Some mention of technique would be helpful. A significant number of TE injuries are due to technique issues esp on the backhand side (but by no means all- it can also be caused by technique issues on the forehand, serve or volleys). TE can also be caused by overuse.

Some mention of RSI might be helpful- too much use of a computer can lead to TE or other pains in the area.

A small section of other possibilities would be good- nerve impingement in the neck/shoulder. Radial tunnel syndrome.

Also, unless you are a qualified doctor or PT, i would suggest a disclaimer in the original post making it absolutely clear that this advice is not given by a doctor or PT.

roger is the king 04-17-2008 11:24 AM

thank you all for all your advice more will be appreciated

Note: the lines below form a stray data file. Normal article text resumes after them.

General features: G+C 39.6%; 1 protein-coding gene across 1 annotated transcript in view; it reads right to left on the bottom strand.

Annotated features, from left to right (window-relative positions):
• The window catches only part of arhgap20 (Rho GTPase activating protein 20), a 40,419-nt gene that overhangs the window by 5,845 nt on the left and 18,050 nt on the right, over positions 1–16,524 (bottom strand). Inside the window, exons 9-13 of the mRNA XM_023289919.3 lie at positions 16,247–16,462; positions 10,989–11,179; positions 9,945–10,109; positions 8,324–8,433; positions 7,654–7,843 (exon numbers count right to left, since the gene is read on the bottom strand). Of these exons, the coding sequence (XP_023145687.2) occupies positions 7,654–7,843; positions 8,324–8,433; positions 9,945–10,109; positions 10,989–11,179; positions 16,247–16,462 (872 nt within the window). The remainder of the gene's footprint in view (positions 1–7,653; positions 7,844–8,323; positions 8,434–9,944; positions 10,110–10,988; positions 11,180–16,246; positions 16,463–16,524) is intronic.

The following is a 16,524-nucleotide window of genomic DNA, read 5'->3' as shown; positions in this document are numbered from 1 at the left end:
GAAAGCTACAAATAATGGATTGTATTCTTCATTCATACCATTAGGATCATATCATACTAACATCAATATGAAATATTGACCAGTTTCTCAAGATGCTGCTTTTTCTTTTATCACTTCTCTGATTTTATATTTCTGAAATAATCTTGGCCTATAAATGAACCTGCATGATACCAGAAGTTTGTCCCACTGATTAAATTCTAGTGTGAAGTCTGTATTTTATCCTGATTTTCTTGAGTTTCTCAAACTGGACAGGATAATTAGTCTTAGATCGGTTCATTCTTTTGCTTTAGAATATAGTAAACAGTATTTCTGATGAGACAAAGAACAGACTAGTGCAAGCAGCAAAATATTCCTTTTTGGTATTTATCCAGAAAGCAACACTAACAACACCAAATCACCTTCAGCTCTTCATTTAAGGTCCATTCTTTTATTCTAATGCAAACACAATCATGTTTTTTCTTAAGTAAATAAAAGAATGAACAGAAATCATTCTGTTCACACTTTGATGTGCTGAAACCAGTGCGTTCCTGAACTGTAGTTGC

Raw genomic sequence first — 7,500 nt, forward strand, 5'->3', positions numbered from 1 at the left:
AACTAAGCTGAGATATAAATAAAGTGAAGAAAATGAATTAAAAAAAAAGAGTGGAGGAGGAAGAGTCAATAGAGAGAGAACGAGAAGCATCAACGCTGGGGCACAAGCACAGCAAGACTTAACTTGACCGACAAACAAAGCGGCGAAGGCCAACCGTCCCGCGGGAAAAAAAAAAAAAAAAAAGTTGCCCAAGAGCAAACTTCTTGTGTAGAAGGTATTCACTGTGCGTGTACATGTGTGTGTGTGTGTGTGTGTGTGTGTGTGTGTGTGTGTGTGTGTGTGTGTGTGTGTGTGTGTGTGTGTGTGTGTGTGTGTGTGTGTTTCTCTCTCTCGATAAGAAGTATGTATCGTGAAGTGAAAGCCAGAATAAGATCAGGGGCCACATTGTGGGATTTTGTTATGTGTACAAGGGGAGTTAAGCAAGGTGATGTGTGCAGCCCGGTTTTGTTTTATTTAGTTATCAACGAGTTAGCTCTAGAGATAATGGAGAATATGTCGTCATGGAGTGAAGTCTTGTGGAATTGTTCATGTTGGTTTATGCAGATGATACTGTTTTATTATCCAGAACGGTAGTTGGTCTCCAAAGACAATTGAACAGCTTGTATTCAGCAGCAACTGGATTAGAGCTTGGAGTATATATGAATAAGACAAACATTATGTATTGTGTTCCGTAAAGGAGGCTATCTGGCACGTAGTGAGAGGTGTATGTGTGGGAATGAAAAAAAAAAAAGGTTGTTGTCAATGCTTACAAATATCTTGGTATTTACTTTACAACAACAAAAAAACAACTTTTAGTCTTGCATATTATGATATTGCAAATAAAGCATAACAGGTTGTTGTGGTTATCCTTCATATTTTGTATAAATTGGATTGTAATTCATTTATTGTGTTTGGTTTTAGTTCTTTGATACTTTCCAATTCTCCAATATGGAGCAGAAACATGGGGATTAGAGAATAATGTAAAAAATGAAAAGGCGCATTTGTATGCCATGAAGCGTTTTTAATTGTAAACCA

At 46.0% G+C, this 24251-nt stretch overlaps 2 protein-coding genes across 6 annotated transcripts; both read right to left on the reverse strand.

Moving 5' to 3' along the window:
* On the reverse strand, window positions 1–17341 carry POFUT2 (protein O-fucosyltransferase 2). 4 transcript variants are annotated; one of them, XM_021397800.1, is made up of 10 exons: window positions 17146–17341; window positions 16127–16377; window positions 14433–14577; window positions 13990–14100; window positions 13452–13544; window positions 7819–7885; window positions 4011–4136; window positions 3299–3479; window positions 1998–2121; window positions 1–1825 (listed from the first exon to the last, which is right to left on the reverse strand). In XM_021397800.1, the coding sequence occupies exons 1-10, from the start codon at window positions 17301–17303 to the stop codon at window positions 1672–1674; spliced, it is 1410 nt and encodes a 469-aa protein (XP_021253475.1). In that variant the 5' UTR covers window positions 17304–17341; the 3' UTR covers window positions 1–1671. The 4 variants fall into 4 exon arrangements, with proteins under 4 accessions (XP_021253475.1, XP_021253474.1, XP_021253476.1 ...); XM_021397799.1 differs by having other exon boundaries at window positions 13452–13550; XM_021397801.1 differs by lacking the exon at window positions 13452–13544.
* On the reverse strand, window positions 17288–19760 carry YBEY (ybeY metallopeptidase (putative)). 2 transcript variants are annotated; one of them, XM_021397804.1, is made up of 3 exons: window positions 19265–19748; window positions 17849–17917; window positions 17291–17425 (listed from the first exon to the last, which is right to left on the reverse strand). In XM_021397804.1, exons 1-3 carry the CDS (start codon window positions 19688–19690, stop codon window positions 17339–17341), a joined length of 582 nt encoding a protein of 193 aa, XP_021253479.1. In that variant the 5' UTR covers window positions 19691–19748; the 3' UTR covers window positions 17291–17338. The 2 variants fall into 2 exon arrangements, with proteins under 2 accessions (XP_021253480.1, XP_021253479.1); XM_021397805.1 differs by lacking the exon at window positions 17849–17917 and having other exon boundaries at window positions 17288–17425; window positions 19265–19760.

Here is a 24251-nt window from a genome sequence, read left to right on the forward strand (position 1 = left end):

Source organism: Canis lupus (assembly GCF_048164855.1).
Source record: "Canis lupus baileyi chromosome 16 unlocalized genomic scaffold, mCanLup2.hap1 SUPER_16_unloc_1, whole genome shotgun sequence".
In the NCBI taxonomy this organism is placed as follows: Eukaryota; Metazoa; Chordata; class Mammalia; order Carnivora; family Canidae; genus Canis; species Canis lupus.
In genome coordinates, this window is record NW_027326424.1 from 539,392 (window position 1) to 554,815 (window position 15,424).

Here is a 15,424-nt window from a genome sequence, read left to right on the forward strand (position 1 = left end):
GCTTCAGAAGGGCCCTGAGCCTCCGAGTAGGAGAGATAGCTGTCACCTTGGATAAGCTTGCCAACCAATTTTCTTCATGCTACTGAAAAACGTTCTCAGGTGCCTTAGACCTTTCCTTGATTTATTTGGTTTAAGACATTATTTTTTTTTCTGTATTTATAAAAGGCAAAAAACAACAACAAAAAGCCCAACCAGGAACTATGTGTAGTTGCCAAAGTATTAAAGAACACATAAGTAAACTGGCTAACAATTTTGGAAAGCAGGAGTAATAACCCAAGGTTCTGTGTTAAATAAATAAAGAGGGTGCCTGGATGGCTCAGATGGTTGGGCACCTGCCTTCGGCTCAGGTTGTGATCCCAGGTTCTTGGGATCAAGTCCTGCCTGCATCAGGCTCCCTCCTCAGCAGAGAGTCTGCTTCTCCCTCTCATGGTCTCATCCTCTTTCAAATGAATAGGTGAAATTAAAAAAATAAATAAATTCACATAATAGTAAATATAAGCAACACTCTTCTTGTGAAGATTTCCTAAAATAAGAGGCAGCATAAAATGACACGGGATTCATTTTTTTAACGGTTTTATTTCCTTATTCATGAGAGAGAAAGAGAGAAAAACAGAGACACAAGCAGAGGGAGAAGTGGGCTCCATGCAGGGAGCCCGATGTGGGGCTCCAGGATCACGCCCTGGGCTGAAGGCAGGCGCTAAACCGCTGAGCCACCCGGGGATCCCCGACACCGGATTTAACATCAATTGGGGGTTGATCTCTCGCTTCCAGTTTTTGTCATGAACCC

roger is the king 04-17-2008 11:26 AM


Originally Posted by psYcon (Post 2259556)
I use Poly on my Prokennex Ki5. namely the Luxilon Big Banger. Are you sure it can contribute to tennis elbow?

Yes poly is a factor if you have tennis elbow it will kill your arm...but it is very stiff and uncomfortable for players

roger is the king 04-17-2008 04:21 PM

need more advice guys

waves2ya 04-18-2008 04:04 AM

There's a *lot* of elbow tips already in this forum - and a number of good round-ups if you use the 'search' function - so here's a little perhaps contrarians advice.

Besides all the ez stuff like avoiding 'poly' strings and light racquets, technique is a critical part of the problem. Folks spend years hitting the ball a certain way and because they are on one side of the genetic age equation they can get away with it. Until they get on the other side; compensation patterns break down and suddenly the weak link is staring at you in the face... er arm.

You'll find many good lifting tips. And almost all of them can *give* you tennis elbow/golfer's elbow. Lifting like a madman can exacerbate things significantly.

The tincture of time is nature's most powerful weapon (that, and for the tennis player, learning proper technique...!).